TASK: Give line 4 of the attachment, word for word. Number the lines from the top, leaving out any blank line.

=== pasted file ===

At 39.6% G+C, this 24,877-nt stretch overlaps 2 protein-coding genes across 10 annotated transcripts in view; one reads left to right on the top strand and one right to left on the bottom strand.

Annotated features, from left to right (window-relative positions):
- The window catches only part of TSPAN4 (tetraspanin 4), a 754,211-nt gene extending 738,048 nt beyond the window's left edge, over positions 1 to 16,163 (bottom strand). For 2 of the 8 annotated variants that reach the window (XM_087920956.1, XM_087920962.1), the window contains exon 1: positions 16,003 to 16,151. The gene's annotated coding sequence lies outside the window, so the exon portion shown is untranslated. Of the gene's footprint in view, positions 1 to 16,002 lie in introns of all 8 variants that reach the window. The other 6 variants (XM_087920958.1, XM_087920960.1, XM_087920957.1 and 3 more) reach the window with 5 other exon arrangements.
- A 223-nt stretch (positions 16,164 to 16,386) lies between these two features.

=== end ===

- A 223-nt stretch (positions 16,164 to 16,386) lies between these two features.